The convection pattern on the top of the must indicates that fermentation has begun twelve hours after initial innoculation with the yeast culture.
Raisin mead, I have been informed, is a misnomer, as true mead is made from honey. I used to call that honey mead. Instead of calling fermented raisins raisin mead I'll call it port.
Start with a 250 grams of raisins, soak them in 750 mL of water until they plump up.
Put the raisins and the water into a blender and grind the raisins.
Add water to make about a liter, then let it settle for an hour. Strain the puree into a clean glass vessle. Prepare the yeast by mixing a packet of Pasteur Champaign yeast (for dry wine) with 100 mL of warm (36°C) water, and add one teaspoon (5g) of sugar. Mix the yeast mixture and let it stand on the counter for an hour or until it starts fermenting the sugar (it will foam up.) Then add 50 mL of the yeast to the raisin must, and cover with plastic wrap.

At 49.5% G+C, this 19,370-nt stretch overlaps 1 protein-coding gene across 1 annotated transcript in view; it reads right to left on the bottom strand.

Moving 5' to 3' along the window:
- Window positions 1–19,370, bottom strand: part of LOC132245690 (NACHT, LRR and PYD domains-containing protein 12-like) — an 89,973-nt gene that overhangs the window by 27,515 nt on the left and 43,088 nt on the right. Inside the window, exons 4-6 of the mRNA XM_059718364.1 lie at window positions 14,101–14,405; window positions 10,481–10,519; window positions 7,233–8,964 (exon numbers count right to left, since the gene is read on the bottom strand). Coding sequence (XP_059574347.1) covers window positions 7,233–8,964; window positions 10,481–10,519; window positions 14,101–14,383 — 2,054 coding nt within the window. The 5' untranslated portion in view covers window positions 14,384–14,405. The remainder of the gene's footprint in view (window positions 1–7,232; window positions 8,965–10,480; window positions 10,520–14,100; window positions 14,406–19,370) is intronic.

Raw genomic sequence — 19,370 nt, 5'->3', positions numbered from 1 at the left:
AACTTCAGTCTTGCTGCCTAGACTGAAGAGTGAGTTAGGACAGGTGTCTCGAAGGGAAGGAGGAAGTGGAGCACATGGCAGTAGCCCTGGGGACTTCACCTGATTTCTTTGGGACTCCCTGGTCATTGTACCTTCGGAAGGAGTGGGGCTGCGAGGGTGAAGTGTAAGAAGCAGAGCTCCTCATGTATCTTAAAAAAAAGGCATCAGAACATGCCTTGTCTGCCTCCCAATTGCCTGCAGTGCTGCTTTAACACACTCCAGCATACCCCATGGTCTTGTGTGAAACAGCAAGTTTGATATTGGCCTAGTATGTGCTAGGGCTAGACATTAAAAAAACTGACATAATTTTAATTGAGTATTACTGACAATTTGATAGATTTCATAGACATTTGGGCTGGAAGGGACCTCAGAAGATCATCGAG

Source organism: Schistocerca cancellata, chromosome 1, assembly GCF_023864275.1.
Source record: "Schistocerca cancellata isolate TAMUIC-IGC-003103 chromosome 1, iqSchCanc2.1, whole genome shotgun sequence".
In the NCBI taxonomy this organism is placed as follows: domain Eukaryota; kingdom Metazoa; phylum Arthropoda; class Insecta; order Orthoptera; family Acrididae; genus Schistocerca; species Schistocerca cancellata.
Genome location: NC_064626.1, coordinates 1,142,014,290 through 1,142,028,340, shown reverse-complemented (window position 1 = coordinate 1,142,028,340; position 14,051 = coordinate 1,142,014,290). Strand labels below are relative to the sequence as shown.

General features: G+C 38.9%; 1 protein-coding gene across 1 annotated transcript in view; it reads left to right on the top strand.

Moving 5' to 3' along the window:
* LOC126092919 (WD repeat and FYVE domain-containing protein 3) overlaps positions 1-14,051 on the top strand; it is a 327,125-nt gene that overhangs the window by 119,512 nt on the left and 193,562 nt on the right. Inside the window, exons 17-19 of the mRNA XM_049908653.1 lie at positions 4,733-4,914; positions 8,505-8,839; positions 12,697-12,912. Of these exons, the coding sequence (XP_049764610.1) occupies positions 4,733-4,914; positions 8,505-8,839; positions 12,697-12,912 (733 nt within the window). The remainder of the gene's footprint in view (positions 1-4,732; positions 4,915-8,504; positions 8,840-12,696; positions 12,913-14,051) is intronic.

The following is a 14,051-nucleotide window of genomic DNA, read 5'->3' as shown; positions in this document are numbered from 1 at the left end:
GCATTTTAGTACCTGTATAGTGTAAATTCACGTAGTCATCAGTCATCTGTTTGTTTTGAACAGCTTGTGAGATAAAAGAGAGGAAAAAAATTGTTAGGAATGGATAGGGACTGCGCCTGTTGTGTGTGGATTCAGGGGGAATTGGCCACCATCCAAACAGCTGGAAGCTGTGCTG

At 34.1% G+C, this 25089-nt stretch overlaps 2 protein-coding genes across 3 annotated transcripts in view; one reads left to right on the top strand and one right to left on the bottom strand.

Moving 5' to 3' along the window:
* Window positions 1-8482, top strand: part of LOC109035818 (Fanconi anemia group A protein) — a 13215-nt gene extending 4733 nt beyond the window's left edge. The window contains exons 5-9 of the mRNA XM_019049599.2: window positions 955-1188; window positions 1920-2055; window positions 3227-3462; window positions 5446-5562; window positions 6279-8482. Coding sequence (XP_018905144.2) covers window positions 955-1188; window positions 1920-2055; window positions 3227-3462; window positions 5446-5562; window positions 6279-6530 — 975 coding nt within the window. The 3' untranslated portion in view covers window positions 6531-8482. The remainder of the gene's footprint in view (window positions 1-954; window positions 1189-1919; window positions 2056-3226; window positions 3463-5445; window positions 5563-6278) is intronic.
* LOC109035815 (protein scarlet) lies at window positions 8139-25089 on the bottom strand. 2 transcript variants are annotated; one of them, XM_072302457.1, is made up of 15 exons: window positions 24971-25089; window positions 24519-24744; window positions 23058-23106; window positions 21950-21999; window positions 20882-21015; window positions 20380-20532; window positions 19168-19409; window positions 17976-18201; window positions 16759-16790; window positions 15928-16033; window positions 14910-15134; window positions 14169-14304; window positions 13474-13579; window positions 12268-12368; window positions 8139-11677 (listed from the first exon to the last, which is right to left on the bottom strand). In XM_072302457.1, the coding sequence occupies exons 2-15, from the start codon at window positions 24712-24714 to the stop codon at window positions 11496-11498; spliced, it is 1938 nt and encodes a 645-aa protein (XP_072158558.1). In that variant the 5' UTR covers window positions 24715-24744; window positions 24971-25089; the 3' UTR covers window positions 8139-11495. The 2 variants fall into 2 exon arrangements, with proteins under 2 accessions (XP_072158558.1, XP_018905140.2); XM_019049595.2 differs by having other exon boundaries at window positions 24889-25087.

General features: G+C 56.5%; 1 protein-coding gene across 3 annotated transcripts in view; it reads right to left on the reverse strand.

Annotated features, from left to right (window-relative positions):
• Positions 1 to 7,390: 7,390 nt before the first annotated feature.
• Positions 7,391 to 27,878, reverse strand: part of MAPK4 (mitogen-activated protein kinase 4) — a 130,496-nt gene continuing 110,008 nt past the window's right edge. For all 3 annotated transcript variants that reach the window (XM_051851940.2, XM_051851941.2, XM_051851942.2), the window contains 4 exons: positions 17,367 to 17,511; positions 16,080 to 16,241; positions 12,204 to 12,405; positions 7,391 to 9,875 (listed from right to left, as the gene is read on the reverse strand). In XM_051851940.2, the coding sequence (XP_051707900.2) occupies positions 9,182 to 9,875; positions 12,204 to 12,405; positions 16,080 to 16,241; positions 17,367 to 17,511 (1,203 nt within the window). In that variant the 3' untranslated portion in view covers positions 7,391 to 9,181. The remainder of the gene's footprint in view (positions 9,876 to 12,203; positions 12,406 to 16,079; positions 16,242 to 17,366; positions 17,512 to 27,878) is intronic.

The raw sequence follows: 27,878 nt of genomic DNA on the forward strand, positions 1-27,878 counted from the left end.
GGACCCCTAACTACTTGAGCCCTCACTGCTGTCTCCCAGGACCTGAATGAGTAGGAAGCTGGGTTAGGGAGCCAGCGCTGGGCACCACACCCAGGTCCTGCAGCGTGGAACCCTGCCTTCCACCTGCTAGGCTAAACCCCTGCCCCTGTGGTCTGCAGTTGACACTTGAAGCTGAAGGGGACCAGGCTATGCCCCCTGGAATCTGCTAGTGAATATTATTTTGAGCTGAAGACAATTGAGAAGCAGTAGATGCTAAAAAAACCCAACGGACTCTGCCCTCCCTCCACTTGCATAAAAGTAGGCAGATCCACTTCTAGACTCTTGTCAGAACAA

Now we wait.
[inspired by Andy at Brewignorance]